The Uberized credit union

So many recent articles have talked about our need to “Uberize” credit unions. But how?

How can we disrupt an industry that has traditionally had little competition by facilitating mutually beneficial exchanges between people with existing assets and people who need them?

(Pauses for dramatic effect.)

(Waits for the stragglers to catch on.)

Credit unions were disruptive long before Uber was a sparkle in Garrett Camp’s eye. In fact, this chart in Google’s NGram viewer makes it seem as if the term “disruptors” was invented just for us.

Beginning in 1934, when the government finally allowed credit unions to compete with banks, it took credit unions just over 30 years to reach 50 million members. In today’s world this may seem slow, but consider it took the telephone 75 years to reach 50 million users, just over 50 years to reach 50 million US air travelers, and about 40 years to reach 50 million US car owners. For a modern reference, Uber has yet to eclipse even 10 million users worldwide in its 7 years of existence.


(Graph courtesy of Credit Union Resouces Inc.)

Credit unions were once the disrupter to banks what Uber is now to taxis, but our collective hustle to “Uberize” banking shows how far removed our industry is from those grassroots beginnings. In so many ways, we have become just another taxi brand waiting in line at the airport with the other assorted national and community brands, waiting for our turn to be called forward, and watching Simple, Venmo, Ally, Square, Lending Club, Credit Karma etc. bypass the line repeatedly to pick up fares.

The best way for credit unions to “Uberize” is to stop looking like the rest of the cabs. When is the last time someone passed on a taxi for a different brand of taxi? It happens all the time with Uber because the company is remarkably different in convenience and cost. In the same way, credit unions must present a remarkably different value proposition to bypass the line of banks. And while we may not be able to become more convenient than these newcomers due to the costs and risks inherent in doing so, we already offer better rates, and we’ve got a value proposition in our cooperative structure which cannot be emulated by competitors.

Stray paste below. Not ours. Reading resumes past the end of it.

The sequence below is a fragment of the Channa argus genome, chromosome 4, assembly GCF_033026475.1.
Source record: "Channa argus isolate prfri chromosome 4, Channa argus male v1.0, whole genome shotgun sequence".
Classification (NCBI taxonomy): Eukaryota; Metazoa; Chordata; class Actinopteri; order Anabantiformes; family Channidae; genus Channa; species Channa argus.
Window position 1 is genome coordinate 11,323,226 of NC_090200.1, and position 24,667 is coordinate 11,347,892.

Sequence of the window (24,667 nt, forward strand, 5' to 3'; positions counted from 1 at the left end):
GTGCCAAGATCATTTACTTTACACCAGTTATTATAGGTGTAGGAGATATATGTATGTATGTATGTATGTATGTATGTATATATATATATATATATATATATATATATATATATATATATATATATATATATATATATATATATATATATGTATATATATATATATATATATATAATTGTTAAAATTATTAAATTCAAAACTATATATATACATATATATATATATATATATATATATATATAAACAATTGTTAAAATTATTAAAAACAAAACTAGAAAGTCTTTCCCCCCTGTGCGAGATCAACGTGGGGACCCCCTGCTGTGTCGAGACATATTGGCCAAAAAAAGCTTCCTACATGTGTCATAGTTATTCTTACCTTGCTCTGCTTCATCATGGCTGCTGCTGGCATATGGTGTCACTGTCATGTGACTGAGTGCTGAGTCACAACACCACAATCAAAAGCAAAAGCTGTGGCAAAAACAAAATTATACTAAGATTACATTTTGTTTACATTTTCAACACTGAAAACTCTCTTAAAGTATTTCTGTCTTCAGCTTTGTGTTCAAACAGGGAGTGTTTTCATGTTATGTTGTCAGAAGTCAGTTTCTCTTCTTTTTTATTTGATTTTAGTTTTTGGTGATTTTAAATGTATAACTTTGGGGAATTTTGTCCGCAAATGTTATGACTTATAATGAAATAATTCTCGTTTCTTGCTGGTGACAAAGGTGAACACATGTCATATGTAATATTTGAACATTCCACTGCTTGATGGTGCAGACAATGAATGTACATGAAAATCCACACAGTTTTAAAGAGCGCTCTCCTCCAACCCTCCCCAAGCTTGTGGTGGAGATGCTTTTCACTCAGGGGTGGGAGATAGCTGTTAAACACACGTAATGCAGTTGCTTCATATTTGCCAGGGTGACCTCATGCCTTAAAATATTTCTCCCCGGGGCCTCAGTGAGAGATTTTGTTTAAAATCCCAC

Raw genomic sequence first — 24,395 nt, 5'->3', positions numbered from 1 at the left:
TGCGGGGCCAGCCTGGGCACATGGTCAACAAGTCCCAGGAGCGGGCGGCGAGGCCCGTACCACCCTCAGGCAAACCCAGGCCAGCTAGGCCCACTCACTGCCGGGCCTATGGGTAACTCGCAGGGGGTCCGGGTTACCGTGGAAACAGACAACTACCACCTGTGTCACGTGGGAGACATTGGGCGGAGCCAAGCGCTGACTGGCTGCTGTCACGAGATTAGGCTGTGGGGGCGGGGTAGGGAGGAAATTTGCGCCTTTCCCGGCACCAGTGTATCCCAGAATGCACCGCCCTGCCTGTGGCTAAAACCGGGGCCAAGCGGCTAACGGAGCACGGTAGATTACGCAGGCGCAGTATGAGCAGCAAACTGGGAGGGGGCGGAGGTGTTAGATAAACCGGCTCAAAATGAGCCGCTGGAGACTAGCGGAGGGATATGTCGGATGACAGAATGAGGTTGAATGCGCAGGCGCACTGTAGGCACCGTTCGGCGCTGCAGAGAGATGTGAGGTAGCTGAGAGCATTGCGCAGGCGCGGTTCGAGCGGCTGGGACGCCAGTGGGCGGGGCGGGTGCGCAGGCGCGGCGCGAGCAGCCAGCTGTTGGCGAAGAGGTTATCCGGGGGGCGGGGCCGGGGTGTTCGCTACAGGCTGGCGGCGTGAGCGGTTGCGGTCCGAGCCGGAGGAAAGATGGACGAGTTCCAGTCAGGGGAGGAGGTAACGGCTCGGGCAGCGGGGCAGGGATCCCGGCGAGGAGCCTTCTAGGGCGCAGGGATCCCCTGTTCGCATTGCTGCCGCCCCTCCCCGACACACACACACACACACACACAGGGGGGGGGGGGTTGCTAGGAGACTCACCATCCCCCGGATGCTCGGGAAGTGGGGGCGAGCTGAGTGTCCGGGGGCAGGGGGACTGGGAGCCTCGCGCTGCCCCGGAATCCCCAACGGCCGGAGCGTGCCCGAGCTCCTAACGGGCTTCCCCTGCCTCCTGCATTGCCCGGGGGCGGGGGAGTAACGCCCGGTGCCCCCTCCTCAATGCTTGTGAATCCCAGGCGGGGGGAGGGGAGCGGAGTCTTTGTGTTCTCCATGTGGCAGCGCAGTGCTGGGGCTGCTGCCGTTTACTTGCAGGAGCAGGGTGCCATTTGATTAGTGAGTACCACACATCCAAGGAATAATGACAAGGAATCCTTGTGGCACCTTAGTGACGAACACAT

A differentiated credit union industry pays dividends, emphasizes member participation in annual meetings and other activities, provides personalized service, and participates meaningfully in the communities it serves. It delivers better rates, charges fewer fees, and conducts business in transparency. Most importantly, a differentiated credit union industry highlights member ownership as the primary point of differentiation.

When we repeatedly hear the myth that “nobody cares about the credit union difference,” it’s tempting to believe it and start to look for success in faster delivery channels, sexier apps, etc. And while emulating the quick growth of Uber by developing technology is enticing, we shouldn’t ignore the successful strategies used by one of the most powerfully disruptive movements in history: our own.

Bradley Blue

Bradley Blue

No matter what Brad were to say about himself in this bio, it would be easy to find the truth about him with a simple google search. This applies to ... Details